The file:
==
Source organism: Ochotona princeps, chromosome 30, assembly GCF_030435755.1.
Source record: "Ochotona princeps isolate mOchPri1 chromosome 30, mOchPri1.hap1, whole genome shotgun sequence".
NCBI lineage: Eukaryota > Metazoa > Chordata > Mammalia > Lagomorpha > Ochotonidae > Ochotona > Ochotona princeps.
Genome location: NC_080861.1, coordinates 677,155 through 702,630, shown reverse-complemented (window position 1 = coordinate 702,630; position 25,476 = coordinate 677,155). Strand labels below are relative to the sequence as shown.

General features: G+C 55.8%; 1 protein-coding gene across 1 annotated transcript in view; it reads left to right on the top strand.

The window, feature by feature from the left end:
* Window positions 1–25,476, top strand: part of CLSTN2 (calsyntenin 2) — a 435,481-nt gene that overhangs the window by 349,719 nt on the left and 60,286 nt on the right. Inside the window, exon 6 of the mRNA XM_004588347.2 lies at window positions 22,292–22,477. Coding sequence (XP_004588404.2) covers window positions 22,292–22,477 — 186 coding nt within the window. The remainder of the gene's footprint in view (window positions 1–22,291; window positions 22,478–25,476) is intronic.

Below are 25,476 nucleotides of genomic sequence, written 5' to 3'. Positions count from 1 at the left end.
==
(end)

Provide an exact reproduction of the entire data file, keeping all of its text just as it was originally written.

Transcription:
Source organism: Ochotona princeps, chromosome 30, assembly GCF_030435755.1.
Source record: "Ochotona princeps isolate mOchPri1 chromosome 30, mOchPri1.hap1, whole genome shotgun sequence".
NCBI lineage: Eukaryota > Metazoa > Chordata > Mammalia > Lagomorpha > Ochotonidae > Ochotona > Ochotona princeps.
Genome location: NC_080861.1, coordinates 677,155 through 702,630, shown reverse-complemented (window position 1 = coordinate 702,630; position 25,476 = coordinate 677,155). Strand labels below are relative to the sequence as shown.

General features: G+C 55.8%; 1 protein-coding gene across 1 annotated transcript in view; it reads left to right on the top strand.

The window, feature by feature from the left end:
* Window positions 1–25,476, top strand: part of CLSTN2 (calsyntenin 2) — a 435,481-nt gene that overhangs the window by 349,719 nt on the left and 60,286 nt on the right. Inside the window, exon 6 of the mRNA XM_004588347.2 lies at window positions 22,292–22,477. Coding sequence (XP_004588404.2) covers window positions 22,292–22,477 — 186 coding nt within the window. The remainder of the gene's footprint in view (window positions 1–22,291; window positions 22,478–25,476) is intronic.

Below are 25,476 nucleotides of genomic sequence, written 5' to 3'. Positions count from 1 at the left end.